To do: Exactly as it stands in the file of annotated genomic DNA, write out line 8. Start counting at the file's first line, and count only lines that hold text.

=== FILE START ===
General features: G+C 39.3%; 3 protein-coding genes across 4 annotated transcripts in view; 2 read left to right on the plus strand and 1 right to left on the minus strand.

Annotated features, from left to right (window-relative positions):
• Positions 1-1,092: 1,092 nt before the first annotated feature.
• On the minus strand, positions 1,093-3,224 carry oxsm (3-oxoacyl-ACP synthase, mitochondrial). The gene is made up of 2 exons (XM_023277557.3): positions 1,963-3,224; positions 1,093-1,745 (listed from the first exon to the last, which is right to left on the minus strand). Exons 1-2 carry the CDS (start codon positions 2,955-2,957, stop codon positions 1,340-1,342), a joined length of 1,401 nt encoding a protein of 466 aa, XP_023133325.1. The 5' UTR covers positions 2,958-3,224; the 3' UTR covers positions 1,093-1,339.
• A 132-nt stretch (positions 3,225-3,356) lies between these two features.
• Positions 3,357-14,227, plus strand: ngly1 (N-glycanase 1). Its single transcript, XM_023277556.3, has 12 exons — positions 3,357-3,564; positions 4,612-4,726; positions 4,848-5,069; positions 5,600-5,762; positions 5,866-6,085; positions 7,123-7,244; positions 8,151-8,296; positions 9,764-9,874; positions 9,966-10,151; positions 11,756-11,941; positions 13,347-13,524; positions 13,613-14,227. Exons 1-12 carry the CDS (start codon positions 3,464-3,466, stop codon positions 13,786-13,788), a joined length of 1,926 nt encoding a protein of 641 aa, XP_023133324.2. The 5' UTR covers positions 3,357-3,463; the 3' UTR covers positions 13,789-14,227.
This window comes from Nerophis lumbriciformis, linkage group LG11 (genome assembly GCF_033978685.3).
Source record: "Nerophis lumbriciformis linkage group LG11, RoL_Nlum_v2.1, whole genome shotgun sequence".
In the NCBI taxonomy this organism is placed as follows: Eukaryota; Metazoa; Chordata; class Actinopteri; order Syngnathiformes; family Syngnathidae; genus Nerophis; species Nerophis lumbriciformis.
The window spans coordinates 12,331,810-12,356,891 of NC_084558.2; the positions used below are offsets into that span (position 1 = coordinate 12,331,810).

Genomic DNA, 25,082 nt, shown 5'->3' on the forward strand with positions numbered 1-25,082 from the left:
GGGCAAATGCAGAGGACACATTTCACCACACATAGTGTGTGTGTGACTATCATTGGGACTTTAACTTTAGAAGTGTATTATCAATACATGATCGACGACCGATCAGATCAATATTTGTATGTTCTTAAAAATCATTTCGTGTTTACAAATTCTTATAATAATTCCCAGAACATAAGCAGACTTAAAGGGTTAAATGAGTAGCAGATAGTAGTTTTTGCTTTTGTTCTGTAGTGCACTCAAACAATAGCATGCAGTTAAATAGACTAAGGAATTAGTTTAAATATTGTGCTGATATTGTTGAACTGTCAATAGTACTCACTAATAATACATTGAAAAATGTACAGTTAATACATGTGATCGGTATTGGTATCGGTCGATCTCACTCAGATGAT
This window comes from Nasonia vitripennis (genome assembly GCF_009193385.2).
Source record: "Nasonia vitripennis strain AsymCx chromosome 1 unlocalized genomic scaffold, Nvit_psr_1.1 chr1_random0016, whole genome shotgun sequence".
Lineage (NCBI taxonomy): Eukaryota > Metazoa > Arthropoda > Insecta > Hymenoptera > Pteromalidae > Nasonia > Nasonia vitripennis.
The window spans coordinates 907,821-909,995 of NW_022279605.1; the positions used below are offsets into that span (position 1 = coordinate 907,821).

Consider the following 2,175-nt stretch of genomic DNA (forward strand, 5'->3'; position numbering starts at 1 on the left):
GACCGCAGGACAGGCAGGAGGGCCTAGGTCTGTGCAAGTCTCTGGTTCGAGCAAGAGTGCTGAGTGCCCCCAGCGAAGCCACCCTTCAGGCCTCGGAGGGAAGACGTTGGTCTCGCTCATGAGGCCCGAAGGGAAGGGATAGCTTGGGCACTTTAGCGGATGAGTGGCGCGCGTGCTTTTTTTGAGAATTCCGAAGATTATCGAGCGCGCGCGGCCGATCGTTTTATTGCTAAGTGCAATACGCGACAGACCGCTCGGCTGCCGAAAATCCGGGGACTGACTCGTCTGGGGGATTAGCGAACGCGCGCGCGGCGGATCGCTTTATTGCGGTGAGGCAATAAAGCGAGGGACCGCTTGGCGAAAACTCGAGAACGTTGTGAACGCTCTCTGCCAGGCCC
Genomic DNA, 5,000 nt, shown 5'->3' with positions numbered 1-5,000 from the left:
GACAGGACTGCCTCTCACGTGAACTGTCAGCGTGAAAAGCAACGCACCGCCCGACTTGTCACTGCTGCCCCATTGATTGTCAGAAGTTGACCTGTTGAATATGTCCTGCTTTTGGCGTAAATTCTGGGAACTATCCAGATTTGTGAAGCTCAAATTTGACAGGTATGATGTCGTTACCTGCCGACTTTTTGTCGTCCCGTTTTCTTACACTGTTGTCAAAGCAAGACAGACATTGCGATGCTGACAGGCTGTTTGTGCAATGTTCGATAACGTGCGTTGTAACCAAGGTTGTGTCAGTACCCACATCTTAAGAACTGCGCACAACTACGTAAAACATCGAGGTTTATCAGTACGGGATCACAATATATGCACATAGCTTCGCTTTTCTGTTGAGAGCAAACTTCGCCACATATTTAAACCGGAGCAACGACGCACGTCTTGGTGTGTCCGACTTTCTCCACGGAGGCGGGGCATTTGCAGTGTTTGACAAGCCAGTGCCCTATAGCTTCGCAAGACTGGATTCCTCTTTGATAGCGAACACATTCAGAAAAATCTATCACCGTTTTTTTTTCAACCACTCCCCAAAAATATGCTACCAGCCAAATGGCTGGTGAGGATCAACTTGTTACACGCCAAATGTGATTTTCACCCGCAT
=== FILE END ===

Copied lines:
Source record: "Nerophis lumbriciformis linkage group LG11, RoL_Nlum_v2.1, whole genome shotgun sequence".